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MANILA, Philippines – On the first day of the official start of the local campaign period, the two leading candidates for the mayoral race in Quezon City held nothing back in a contest that’s proving to be among the ones to watch out for in the metro.
Mayor Joy Belmonte, who is seeking her second consecutive term, started early Friday morning, March 25, with a campaign speech that highlighted her administration’s COVID-19 programs while blasting her rival for supposedly spreading “fake news” about her.
“Hindi totoo na babae si Marites. Kayo mismo ang sisilbing tagasalag sa maling impormasyon na ‘kinakalat nila,” said Belmonte, making a reference to the colloquial term for a rumormonger.
(It’s not true that Marites is a woman. You yourself should be vigilant about the wrong information they’re spreading.)
Belmonte began her term at the end of June 2019, over eight months before the COVID-19 pandemic prompted the first lockdown in Luzon in March 2020.
Her challenger, Anakalusugan Representative Mike Defensor, has long criticized Belmonte’s handling of the pandemic. As the incumbent’s challenger, his campaign is hinged on calling for a referendum – of Belmonte’s governance and COVID-19 response.
He recently accused the mayor, daughter of former city mayor and House speaker Sonny Belmonte, of alleged overpricing of pandemic aid. Fact checkers and even the Commission on Audit have said no irregularities took place.
Responding to allegations of being a “fake news” peddler, Defensor maintained that he makes allegations based only on facts.
“Ang akin, dapat sana ipaliwanag niya pero ang problema, finile-an niya ako ng libel eh (She should be explaining her side but instead she sued me for libel),” said Defensor, who went on to express his sentiments against the weaponization of libel.
The legislator said he wasn’t afraid of libel himself but pointed out that libel laws in the Philippines disadvantage the poorest the most. “Ang problema sa libel, ‘di ako takot doon, pero can you imagine, for example, isang mahirap nag-react sa Facebook, fifile-an ko dahil ‘di ko ginusto ang sinabi. Whether tama or mali ako, piya-piyansa ‘yung tao eh, ‘pag pinayagan ng korte. So dapat ‘di ganoon, ‘wag balat-sibuyas,” he added.
(The problem with libel, although it doesn’t bother me, [is that] can you imagine, for example, someone who’s poor posts a reaction on Facebook, I file a libel case because I didn’t like what was said. Whether I was wrong or right, that person would need to post bail if the court allows them to. That shouldn’t be the case, you can’t be onion-skinned.)
Defensor’s stance is close to that of advocates who are calling for the decriminalization of libel, which in turn is linked to calls for media freedom.
From national to local
Ironically, Defensor was among the legislators whose arguments led to the shutdown of the biggest media network in the country, the Quezon City-based ABS-CBN. The franchise loss was seen as a big blow to media freedom in the Philippines.
Defensor’s hand in the network’s franchise loss and retrenchment of employees was another issue Belmonte brought up in her proclamation speech.
“’Yung iba diyan, mas inuna ang pagpapasara sa ABS-CBN. ‘Yan may resibo. ‘Yan ang ipaliwanag mo sa mga tao na habang nasa gitna tayo ng krisis, libo-libong pamilya ang nagtiis, at natiis mong mawalan ng trabaho. Ni hindi mo inisip kung paano na ang pagkain at pag-aaral ng mga anak ng tiga ABS-CBN? O mga negosyong nakadepende sa kumpanyang ‘yan na nagsara rin?” she said.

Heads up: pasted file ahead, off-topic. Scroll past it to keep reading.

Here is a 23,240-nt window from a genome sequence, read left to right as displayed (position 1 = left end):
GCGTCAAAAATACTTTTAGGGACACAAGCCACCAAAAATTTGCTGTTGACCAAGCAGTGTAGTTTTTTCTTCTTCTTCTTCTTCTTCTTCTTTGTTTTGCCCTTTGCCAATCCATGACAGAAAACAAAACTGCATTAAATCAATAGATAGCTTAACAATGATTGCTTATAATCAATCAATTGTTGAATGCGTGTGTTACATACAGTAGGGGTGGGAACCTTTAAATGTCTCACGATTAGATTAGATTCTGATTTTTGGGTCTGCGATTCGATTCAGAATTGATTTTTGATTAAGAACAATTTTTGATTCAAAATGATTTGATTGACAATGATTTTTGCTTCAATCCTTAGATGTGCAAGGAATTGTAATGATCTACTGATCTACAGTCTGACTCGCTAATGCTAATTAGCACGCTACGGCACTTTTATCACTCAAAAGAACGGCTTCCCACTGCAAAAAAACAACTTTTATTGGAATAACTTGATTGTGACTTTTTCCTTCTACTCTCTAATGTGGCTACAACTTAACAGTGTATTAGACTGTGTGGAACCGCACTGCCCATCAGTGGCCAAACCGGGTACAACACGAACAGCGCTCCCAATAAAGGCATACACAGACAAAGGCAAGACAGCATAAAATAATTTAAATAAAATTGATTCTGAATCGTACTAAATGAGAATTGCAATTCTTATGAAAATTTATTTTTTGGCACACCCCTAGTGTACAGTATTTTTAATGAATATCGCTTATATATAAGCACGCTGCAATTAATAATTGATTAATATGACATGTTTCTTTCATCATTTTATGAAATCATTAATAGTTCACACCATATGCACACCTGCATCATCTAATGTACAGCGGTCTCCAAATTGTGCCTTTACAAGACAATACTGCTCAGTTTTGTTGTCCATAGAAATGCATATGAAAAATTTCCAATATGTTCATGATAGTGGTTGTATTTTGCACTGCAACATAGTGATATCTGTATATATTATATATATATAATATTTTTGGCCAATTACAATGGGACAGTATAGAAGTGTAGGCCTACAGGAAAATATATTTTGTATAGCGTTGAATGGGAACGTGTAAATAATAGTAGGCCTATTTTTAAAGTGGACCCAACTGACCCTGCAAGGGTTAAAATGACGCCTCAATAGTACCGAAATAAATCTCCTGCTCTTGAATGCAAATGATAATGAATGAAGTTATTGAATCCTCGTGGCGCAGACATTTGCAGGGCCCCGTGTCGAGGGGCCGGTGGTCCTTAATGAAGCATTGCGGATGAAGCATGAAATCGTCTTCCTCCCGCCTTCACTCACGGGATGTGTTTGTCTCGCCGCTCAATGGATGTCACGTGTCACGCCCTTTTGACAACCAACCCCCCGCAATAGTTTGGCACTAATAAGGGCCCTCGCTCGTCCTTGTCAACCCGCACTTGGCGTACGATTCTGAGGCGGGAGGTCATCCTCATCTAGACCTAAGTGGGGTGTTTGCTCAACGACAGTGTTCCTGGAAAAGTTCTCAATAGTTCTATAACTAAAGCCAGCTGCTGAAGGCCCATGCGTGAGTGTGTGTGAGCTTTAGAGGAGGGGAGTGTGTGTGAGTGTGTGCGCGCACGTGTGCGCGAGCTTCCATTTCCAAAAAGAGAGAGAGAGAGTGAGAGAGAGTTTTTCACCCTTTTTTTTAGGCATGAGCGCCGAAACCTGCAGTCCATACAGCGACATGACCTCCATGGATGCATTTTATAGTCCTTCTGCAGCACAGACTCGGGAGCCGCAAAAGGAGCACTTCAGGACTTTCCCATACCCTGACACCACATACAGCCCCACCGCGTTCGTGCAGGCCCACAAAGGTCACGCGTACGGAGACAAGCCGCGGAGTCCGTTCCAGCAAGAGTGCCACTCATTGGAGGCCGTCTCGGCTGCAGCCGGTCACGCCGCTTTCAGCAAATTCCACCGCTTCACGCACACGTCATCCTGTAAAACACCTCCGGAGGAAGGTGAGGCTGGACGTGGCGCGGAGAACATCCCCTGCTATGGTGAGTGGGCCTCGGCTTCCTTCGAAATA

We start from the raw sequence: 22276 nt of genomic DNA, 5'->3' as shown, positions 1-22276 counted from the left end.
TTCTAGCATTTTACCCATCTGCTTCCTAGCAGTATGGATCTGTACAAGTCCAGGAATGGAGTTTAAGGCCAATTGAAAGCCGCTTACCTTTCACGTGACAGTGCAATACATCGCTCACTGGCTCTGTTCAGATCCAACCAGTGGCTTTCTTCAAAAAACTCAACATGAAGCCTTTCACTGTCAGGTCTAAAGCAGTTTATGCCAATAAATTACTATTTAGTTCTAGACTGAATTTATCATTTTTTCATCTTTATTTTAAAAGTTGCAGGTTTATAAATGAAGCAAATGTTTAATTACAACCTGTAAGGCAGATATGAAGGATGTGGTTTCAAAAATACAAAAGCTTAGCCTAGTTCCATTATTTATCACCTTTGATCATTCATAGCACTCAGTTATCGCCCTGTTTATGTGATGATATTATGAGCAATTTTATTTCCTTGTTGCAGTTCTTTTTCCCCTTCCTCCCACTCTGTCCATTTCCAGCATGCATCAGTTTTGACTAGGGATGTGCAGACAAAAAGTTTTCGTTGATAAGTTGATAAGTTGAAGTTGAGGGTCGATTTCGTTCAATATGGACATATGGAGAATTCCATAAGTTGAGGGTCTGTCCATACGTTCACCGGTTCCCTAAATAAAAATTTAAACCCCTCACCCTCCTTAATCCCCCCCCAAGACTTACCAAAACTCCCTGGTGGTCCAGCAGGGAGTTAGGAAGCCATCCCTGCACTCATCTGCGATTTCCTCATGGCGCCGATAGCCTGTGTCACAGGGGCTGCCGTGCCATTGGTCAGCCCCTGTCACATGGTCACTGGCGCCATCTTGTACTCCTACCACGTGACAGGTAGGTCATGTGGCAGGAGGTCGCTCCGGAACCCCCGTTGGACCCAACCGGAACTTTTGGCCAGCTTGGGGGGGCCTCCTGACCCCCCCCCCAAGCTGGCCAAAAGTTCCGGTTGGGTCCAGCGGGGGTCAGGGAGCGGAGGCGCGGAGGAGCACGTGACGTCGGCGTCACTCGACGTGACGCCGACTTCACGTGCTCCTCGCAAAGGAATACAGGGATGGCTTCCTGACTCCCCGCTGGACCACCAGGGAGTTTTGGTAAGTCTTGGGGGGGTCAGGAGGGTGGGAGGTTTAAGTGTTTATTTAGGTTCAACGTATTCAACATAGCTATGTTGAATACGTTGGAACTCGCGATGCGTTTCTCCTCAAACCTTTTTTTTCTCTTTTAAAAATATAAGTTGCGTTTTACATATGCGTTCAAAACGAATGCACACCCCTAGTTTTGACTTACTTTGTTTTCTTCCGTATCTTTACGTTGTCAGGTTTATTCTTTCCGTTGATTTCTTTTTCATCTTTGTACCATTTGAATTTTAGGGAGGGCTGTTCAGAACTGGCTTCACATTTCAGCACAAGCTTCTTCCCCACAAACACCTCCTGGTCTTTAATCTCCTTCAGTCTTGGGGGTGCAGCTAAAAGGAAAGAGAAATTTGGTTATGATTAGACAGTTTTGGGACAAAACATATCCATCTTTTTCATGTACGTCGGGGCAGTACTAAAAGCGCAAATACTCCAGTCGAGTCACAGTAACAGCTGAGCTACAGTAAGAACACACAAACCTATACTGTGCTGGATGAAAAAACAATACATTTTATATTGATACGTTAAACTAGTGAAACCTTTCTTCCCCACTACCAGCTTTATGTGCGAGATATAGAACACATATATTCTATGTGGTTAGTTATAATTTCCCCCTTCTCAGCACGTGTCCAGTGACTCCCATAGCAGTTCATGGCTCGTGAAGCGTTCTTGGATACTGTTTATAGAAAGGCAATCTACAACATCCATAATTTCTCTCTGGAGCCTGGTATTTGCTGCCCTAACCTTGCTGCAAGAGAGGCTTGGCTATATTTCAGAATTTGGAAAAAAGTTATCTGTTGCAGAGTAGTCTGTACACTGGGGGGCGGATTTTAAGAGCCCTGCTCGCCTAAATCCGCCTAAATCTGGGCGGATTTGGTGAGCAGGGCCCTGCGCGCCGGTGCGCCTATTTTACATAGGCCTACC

(Others prioritized shutting down ABS-CBN. There’s proof of that. That’s what you must explain: How in the middle of a crisis, thousands of families suffered, and you let them lose their jobs. Didn’t you even think about how ABS-CBN employees would feed their families or send their children to school? Or even the businesses relying on ABS-CBN who also shut down?)
ABS-CBN was forced to halt its free TV and radio operations in 2020, months into the pandemic, after a House panel rejected its franchise renewal bid. Defensor was among ABS-CBN’s chief critics. As a result of the network’s franchise loss, it retrenched thousands of workers.
That Belmonte brought what many consider a national issue into a local race may be surprising to some but perhaps not to close observers. With ABS-CBN based in Quezon City, many of its former and current employees are residents of the vote-rich city.
Home to over 1.4 million registered voters in 2022, Quezon City is an important city in the national scene, too.
Belmonte belongs to a long-entrenched political clan – a point Defensor and his allies have bemoaned against in the past. In Defensor’s Malayang Quezon City lineup, however, members of local political clans also abound.
The two, despite 2022 being their first head-to-head race, have been on opposing sides in the past. Defensor ran against former mayor Herbert Bautista in 2016, when Belmonte was still gunning for reelection as Bautista’s vice mayor. In 2019, Belmonte’s bid for city hall was challenged by Bingbong Crisologo, who is now running to be the city’s 6th District representative under Defensor’s slate.
Defensor and Bautista, now running for the Senate, have since become allies. Bautista is running under Uniteam, the alliance of Ferdinand Marcos Jr. and Sara Duterte. Marcos has endorsed Defensor for mayor. Defensor and Bautista have even campaigned together, when Sara Duterte made a visit to Quezon City.
While Defensor is Marcos’ choice, Belmonte has reportedly been endorsed by PDP-Laban, the ruling party which, in turn, has endorsed Marcos for president.
Belmonte has not yet endorsed a presidential bet but has endorsed Senate President Tito Sotto, the father of incumbent Quezon City Vice Mayor Gian Sotto, for vice president. The younger Sotto is seeking reelection alongside Belmonte.
Quezon City has over 140 barangays divided into six districts. – Rappler.com